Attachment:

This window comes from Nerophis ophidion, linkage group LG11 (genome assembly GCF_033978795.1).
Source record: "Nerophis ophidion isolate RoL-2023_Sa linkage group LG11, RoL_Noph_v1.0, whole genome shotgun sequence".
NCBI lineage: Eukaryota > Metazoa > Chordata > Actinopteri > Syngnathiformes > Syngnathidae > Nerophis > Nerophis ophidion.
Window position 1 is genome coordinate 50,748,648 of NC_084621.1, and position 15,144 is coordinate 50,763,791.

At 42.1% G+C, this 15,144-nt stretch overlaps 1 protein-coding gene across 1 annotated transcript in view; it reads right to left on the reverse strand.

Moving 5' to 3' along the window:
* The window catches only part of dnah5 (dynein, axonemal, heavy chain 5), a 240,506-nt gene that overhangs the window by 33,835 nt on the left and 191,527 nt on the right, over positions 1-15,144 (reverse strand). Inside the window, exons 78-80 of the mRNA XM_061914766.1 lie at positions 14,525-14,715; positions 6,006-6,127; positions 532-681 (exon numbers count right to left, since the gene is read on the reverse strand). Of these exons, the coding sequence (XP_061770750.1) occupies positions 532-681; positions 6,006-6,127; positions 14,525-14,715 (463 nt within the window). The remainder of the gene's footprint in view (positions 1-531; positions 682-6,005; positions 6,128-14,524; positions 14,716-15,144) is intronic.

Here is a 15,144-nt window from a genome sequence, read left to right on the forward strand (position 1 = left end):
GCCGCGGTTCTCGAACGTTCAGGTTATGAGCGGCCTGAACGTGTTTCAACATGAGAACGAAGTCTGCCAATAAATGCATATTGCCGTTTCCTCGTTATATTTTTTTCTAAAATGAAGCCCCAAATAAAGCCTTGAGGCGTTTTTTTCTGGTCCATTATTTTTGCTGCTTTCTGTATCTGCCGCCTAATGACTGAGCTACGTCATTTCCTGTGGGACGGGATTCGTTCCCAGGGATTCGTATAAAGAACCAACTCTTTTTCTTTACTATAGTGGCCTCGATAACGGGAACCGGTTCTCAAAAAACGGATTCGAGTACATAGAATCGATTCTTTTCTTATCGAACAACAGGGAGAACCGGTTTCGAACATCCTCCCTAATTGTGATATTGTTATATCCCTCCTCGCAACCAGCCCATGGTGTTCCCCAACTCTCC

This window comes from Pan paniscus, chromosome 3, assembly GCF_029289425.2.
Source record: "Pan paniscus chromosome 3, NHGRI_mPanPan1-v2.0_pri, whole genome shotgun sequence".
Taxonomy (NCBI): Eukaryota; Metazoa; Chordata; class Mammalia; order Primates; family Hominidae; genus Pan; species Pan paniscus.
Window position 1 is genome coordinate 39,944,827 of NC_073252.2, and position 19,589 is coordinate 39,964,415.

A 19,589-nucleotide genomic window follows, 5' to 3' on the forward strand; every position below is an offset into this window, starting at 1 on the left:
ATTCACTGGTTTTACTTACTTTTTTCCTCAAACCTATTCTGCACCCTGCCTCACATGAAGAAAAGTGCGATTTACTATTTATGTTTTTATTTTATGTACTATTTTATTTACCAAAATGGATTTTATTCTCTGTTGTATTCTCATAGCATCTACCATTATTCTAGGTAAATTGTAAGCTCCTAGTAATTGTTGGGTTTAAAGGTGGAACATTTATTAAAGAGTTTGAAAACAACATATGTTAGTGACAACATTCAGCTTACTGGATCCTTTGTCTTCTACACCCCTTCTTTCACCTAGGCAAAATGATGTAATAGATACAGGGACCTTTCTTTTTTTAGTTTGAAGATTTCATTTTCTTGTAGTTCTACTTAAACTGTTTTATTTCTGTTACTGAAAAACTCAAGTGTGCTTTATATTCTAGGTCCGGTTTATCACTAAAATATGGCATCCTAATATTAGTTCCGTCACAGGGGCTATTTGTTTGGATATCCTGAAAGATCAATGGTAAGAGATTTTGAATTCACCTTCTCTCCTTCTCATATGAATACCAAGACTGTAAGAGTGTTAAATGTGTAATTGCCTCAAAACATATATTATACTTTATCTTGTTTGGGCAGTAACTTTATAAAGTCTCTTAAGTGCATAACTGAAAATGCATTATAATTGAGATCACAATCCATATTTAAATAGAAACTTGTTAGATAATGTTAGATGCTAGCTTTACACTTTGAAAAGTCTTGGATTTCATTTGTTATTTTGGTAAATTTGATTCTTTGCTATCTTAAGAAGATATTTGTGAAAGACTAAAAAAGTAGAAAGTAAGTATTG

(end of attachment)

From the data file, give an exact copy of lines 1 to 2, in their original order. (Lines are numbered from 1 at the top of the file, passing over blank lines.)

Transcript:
This window comes from Nerophis ophidion, linkage group LG11 (genome assembly GCF_033978795.1).
Source record: "Nerophis ophidion isolate RoL-2023_Sa linkage group LG11, RoL_Noph_v1.0, whole genome shotgun sequence".